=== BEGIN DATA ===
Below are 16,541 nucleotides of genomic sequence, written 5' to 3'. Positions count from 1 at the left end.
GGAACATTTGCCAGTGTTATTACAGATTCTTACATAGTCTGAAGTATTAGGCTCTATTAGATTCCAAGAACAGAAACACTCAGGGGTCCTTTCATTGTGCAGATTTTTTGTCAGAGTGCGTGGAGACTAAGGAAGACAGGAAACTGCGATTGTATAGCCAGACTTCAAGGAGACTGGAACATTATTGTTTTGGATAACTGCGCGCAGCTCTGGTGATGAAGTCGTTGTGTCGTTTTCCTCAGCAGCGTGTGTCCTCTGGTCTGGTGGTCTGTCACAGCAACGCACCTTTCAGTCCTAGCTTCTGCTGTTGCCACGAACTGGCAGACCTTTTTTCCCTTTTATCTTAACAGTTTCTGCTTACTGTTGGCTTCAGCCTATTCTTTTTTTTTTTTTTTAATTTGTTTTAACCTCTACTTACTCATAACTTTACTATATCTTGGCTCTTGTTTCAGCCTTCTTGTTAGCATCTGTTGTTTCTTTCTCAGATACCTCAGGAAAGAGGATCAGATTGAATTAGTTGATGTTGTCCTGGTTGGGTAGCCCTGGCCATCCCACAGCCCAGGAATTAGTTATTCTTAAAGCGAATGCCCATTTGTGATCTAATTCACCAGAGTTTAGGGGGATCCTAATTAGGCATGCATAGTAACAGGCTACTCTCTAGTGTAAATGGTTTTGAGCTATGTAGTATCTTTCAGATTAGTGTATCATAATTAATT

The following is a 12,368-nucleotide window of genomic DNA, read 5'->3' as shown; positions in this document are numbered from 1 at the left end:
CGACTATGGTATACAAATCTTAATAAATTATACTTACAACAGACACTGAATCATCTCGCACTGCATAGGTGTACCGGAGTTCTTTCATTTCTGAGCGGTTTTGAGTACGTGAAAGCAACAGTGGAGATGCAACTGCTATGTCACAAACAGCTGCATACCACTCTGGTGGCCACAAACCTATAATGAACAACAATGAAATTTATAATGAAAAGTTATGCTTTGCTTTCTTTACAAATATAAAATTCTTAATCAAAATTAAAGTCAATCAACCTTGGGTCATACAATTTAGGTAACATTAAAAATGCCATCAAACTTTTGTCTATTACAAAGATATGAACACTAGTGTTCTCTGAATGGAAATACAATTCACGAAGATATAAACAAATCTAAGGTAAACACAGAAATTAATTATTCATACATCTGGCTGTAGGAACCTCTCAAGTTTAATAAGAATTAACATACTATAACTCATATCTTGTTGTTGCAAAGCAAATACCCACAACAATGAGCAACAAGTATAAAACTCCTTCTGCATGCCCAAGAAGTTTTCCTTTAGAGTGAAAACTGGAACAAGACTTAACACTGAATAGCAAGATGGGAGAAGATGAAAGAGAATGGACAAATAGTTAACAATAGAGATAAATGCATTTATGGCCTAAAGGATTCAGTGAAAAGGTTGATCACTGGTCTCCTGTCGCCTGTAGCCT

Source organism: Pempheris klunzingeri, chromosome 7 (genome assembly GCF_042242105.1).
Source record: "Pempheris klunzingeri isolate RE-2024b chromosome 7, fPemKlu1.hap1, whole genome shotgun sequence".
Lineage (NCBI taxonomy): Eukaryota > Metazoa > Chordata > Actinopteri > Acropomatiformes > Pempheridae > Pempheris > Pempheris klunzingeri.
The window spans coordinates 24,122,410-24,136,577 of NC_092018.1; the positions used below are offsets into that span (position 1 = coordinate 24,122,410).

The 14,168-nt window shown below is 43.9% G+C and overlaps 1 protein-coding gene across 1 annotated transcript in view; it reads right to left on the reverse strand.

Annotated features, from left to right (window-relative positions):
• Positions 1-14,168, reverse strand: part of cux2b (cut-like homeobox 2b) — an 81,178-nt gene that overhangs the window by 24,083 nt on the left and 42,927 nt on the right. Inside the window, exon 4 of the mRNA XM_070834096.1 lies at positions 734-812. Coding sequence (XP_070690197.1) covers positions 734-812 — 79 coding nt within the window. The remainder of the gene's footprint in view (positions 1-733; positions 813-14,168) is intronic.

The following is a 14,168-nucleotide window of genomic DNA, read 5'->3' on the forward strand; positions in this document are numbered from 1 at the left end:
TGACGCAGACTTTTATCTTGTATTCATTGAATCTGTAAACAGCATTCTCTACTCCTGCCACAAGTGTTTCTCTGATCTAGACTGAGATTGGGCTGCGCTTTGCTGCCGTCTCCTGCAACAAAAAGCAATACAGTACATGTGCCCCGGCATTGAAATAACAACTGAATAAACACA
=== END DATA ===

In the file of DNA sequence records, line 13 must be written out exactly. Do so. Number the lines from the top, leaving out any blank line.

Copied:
TGACGCAGACTTTTATCTTGTATTCATTGAATCTGTAAACAGCATTCTCTACTCCTGCCACAAGTGTTTCTCTGATCTAGACTGAGATTGGGCTGCGCTTTGCTGCCGTCTCCTGCAACAAAAAGCAATACAGTACATGTGCCCCGGCATTGAAATAACAACTGAATAAACACA